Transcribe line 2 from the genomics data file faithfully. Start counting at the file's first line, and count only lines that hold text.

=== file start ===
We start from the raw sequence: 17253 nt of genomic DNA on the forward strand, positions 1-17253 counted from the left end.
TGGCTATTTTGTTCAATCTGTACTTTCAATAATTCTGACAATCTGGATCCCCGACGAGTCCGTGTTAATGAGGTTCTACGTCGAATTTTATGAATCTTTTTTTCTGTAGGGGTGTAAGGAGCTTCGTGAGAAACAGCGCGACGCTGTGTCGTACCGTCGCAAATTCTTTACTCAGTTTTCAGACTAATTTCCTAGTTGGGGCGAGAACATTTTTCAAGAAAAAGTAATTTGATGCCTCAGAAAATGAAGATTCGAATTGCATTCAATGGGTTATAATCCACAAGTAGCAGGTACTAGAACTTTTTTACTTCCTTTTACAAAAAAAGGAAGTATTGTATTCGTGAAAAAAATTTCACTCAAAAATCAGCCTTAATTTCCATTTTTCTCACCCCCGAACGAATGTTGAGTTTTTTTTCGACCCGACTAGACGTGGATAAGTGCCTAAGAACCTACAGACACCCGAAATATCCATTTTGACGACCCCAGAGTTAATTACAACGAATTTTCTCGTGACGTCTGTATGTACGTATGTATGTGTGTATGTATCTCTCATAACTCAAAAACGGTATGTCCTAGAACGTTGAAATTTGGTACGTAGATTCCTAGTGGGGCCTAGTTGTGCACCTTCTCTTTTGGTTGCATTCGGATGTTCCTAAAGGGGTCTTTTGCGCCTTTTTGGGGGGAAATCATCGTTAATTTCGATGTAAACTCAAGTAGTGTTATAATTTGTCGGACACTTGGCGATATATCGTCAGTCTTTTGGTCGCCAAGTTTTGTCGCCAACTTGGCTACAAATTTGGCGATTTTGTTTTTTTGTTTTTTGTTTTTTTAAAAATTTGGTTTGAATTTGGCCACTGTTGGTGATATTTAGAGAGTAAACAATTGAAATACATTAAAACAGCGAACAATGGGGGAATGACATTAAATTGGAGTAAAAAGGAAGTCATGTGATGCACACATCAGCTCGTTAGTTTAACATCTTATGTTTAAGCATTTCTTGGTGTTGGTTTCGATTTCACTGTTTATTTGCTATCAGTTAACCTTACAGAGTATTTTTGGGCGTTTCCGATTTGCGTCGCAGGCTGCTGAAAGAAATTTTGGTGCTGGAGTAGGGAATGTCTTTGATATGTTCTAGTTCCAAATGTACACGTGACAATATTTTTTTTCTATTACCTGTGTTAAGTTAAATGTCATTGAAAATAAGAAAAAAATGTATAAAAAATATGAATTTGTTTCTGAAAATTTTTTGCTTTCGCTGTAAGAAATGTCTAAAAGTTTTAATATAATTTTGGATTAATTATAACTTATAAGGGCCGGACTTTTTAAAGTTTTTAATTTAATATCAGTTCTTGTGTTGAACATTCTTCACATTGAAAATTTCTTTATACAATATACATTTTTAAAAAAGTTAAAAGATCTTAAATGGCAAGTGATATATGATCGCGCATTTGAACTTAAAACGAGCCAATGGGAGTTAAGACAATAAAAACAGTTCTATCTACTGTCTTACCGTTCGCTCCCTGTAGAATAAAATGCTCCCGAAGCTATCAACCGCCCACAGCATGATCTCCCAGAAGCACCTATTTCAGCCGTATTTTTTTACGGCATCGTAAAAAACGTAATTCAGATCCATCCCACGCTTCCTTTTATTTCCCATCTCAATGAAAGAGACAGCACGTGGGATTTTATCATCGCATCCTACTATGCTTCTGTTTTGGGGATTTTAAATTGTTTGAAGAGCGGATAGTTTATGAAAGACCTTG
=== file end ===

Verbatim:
TGGCTATTTTGTTCAATCTGTACTTTCAATAATTCTGACAATCTGGATCCCCGACGAGTCCGTGTTAATGAGGTTCTACGTCGAATTTTATGAATCTTTTTTTCTGTAGGGGTGTAAGGAGCTTCGTGAGAAACAGCGCGACGCTGTGTCGTACCGTCGCAAATTCTTTACTCAGTTTTCAGACTAATTTCCTAGTTGGGGCGAGAACATTTTTCAAGAAAAAGTAATTTGATGCCTCAGAAAATGAAGATTCGAATTGCATTCAATGGGTTATAATCCACAAGTAGCAGGTACTAGAACTTTTTTACTTCCTTTTACAAAAAAAGGAAGTATTGTATTCGTGAAAAAAATTTCACTCAAAAATCAGCCTTAATTTCCATTTTTCTCACCCCCGAACGAATGTTGAGTTTTTTTTCGACCCGACTAGACGTGGATAAGTGCCTAAGAACCTACAGACACCCGAAATATCCATTTTGACGACCCCAGAGTTAATTACAACGAATTTTCTCGTGACGTCTGTATGTACGTATGTATGTGTGTATGTATCTCTCATAACTCAAAAACGGTATGTCCTAGAACGTTGAAATTTGGTACGTAGATTCCTAGTGGGGCCTAGTTGTGCACCTTCTCTTTTGGTTGCATTCGGATGTTCCTAAAGGGGTCTTTTGCGCCTTTTTGGGGGGAAATCATCGTTAATTTCGATGTAAACTCAAGTAGTGTTATAATTTGTCGGACACTTGGCGATATATCGTCAGTCTTTTGGTCGCCAAGTTTTGTCGCCAACTTGGCTACAAATTTGGCGATTTTGTTTTTTTGTTTTTTGTTTTTTTAAAAATTTGGTTTGAATTTGGCCACTGTTGGTGATATTTAGAGAGTAAACAATTGAAATACATTAAAACAGCGAACAATGGGGGAATGACATTAAATTGGAGTAAAAAGGAAGTCATGTGATGCACACATCAGCTCGTTAGTTTAACATCTTATGTTTAAGCATTTCTTGGTGTTGGTTTCGATTTCACTGTTTATTTGCTATCAGTTAACCTTACAGAGTATTTTTGGGCGTTTCCGATTTGCGTCGCAGGCTGCTGAAAGAAATTTTGGTGCTGGAGTAGGGAATGTCTTTGATATGTTCTAGTTCCAAATGTACACGTGACAATATTTTTTTTCTATTACCTGTGTTAAGTTAAATGTCATTGAAAATAAGAAAAAAATGTATAAAAAATATGAATTTGTTTCTGAAAATTTTTTGCTTTCGCTGTAAGAAATGTCTAAAAGTTTTAATATAATTTTGGATTAATTATAACTTATAAGGGCCGGACTTTTTAAAGTTTTTAATTTAATATCAGTTCTTGTGTTGAACATTCTTCACATTGAAAATTTCTTTATACAATATACATTTTTAAAAAAGTTAAAAGATCTTAAATGGCAAGTGATATATGATCGCGCATTTGAACTTAAAACGAGCCAATGGGAGTTAAGACAATAAAAACAGTTCTATCTACTGTCTTACCGTTCGCTCCCTGTAGAATAAAATGCTCCCGAAGCTATCAACCGCCCACAGCATGATCTCCCAGAAGCACCTATTTCAGCCGTATTTTTTTACGGCATCGTAAAAAACGTAATTCAGATCCATCCCACGCTTCCTTTTATTTCCCATCTCAATGAAAGAGACAGCACGTGGGATTTTATCATCGCATCCTACTATGCTTCTGTTTTGGGGATTTTAAATTGTTTGAAGAGCGGATAGTTTATGAAAGACCTTG